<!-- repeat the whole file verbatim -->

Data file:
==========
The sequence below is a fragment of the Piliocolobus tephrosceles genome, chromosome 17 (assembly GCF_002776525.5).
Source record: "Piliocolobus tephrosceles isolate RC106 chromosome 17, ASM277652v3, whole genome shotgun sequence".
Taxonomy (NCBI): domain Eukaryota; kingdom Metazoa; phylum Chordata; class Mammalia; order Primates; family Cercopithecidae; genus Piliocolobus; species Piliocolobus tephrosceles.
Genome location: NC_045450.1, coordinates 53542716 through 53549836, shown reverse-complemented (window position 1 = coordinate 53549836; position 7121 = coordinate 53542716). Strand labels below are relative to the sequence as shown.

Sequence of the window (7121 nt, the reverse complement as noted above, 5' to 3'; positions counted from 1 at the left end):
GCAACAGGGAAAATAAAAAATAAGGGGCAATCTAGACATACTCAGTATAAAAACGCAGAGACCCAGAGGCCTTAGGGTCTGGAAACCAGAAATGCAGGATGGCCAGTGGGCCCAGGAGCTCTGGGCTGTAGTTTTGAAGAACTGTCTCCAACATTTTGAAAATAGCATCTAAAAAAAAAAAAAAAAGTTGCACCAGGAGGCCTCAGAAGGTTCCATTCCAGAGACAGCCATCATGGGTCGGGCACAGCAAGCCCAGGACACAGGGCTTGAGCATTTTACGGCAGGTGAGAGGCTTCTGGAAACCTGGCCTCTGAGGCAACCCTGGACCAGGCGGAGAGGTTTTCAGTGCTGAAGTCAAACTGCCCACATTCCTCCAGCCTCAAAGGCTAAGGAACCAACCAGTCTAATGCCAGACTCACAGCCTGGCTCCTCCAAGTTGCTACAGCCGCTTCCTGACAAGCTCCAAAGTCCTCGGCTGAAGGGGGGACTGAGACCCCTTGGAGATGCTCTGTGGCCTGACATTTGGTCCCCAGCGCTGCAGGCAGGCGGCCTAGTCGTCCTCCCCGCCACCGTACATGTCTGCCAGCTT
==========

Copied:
The sequence below is a fragment of the Piliocolobus tephrosceles genome, chromosome 17 (assembly GCF_002776525.5).
Source record: "Piliocolobus tephrosceles isolate RC106 chromosome 17, ASM277652v3, whole genome shotgun sequence".
Taxonomy (NCBI): domain Eukaryota; kingdom Metazoa; phylum Chordata; class Mammalia; order Primates; family Cercopithecidae; genus Piliocolobus; species Piliocolobus tephrosceles.
Genome location: NC_045450.1, coordinates 53542716 through 53549836, shown reverse-complemented (window position 1 = coordinate 53549836; position 7121 = coordinate 53542716). Strand labels below are relative to the sequence as shown.

Sequence of the window (7121 nt, the reverse complement as noted above, 5' to 3'; positions counted from 1 at the left end):
GCAACAGGGAAAATAAAAAATAAGGGGCAATCTAGACATACTCAGTATAAAAACGCAGAGACCCAGAGGCCTTAGGGTCTGGAAACCAGAAATGCAGGATGGCCAGTGGGCCCAGGAGCTCTGGGCTGTAGTTTTGAAGAACTGTCTCCAACATTTTGAAAATAGCATCTAAAAAAAAAAAAAAAAGTTGCACCAGGAGGCCTCAGAAGGTTCCATTCCAGAGACAGCCATCATGGGTCGGGCACAGCAAGCCCAGGACACAGGGCTTGAGCATTTTACGGCAGGTGAGAGGCTTCTGGAAACCTGGCCTCTGAGGCAACCCTGGACCAGGCGGAGAGGTTTTCAGTGCTGAAGTCAAACTGCCCACATTCCTCCAGCCTCAAAGGCTAAGGAACCAACCAGTCTAATGCCAGACTCACAGCCTGGCTCCTCCAAGTTGCTACAGCCGCTTCCTGACAAGCTCCAAAGTCCTCGGCTGAAGGGGGGACTGAGACCCCTTGGAGATGCTCTGTGGCCTGACATTTGGTCCCCAGCGCTGCAGGCAGGCGGCCTAGTCGTCCTCCCCGCCACCGTACATGTCTGCCAGCTT